Statues don’t have voices, but you can almost hear this one screaming in anguish.
In a spot of painted news this morning, Enas Abdel-Dayem, Minister of Culture, has put together a committee of artists, experts and members from the National Organisation of Urban Harmony (NOUH) in order to investigate just what the hell happened to the Khedive Ismail statue in Ismailia.
For those of you unaware: just a little while ago, the citizens of Ismailia were treated to an indescribably distasteful act of defamation in the form of a gaudy repaint of the famed Khedive Ismail statue. With social media being a thing, the images quickly spread on Facebook, giving anybody so-inclined an eyeful of eyesore.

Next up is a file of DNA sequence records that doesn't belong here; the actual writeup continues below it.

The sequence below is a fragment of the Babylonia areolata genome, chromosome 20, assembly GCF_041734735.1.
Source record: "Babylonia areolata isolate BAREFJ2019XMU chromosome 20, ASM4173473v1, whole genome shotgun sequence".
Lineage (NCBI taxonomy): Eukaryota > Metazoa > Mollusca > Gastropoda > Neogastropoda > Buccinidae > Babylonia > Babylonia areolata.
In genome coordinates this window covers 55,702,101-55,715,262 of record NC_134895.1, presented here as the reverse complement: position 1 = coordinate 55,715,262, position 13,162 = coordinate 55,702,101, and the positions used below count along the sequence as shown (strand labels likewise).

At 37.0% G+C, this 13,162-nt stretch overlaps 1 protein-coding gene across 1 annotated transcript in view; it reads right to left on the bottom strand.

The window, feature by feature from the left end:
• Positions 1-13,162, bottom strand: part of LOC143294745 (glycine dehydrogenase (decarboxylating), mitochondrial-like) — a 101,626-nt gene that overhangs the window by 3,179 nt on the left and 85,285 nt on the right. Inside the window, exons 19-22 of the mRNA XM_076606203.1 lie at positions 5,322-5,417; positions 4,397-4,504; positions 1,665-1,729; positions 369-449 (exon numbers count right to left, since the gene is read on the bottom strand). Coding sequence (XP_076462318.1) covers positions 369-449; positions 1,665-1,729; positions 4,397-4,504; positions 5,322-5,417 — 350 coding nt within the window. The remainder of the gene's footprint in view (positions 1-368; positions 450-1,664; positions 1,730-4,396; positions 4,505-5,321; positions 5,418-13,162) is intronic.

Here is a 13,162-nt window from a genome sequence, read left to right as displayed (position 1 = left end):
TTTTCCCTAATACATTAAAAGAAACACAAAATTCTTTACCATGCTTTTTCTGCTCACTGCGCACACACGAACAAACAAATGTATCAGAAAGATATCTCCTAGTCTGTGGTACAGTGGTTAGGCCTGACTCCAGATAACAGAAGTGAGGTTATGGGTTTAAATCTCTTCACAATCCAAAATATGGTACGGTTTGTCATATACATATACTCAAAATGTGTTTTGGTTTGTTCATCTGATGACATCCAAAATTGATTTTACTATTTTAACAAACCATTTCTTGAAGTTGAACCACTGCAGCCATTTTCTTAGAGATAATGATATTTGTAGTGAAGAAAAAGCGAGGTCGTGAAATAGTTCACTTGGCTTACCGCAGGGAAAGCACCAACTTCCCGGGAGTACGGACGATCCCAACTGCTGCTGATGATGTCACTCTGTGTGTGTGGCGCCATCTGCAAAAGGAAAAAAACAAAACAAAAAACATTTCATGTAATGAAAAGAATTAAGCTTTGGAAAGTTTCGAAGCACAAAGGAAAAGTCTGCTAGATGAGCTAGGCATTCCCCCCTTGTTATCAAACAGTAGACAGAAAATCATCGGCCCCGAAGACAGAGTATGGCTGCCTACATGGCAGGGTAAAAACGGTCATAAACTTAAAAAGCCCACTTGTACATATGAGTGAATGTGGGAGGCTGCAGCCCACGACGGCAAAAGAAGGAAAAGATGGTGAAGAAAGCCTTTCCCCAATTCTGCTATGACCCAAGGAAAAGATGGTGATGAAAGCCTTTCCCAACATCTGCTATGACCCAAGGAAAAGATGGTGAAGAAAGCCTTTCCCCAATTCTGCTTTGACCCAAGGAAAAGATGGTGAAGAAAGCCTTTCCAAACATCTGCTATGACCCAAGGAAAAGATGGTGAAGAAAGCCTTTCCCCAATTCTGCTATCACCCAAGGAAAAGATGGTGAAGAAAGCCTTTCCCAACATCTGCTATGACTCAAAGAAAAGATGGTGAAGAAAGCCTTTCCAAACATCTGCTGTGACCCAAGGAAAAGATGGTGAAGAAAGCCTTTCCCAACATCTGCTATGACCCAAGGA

It is strictly forbidden by the Prime Minister, the Ministry of Culture as well as the Ministry of antiquities for any party to restore, beautify or alter a public monument or square. Unless, of course, authorised by both ministries and the Prime Minister. Ismailia’s governor apparently wasn’t informed of this, as it was his decision to the head of the municipality to “beautify” Ismailia’s squares and streets.
According to Islamic Archaeologist Sameh al-Zahar, the unauthorised paint job has almost certainly done irreparable damage to the statue’s original colour.